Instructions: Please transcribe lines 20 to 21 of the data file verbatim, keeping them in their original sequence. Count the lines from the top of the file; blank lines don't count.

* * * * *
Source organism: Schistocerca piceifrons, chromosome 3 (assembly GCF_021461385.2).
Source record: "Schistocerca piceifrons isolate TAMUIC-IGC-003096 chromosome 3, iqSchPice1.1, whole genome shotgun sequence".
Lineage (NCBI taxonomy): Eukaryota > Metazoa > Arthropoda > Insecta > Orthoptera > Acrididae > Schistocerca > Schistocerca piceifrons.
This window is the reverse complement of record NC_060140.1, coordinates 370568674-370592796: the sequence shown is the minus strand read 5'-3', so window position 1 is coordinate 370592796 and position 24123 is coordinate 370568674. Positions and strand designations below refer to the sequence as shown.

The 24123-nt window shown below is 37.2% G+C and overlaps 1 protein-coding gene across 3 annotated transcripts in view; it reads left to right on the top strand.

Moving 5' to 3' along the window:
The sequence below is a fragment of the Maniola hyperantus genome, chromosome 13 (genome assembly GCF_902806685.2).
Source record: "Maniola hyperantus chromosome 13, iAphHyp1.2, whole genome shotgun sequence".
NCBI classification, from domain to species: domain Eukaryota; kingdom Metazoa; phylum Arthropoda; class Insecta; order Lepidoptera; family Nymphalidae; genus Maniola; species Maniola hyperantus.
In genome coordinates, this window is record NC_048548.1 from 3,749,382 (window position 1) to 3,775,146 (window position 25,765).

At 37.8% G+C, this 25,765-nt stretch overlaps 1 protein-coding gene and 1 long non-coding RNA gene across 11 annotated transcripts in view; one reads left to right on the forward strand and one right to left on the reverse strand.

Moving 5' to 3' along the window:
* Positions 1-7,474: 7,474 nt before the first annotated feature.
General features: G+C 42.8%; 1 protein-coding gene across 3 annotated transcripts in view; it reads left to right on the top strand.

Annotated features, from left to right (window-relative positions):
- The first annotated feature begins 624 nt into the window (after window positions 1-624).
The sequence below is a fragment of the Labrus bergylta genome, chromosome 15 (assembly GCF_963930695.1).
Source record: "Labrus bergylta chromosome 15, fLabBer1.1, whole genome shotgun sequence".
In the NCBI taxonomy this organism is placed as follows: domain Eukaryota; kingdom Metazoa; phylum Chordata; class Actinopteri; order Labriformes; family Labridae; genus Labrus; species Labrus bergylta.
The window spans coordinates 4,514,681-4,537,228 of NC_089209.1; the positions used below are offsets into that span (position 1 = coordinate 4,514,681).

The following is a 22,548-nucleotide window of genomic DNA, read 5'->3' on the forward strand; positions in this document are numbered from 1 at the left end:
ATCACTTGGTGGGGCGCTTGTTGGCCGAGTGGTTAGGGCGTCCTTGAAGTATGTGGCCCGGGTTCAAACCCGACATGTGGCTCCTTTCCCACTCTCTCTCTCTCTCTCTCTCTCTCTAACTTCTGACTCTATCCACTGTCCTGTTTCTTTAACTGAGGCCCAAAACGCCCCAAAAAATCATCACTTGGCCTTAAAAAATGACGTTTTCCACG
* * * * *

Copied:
The window spans coordinates 4,514,681-4,537,228 of NC_089209.1; the positions used below are offsets into that span (position 1 = coordinate 4,514,681).

The following is a 22,548-nucleotide window of genomic DNA, read 5'->3' on the forward strand; positions in this document are numbered from 1 at the left end: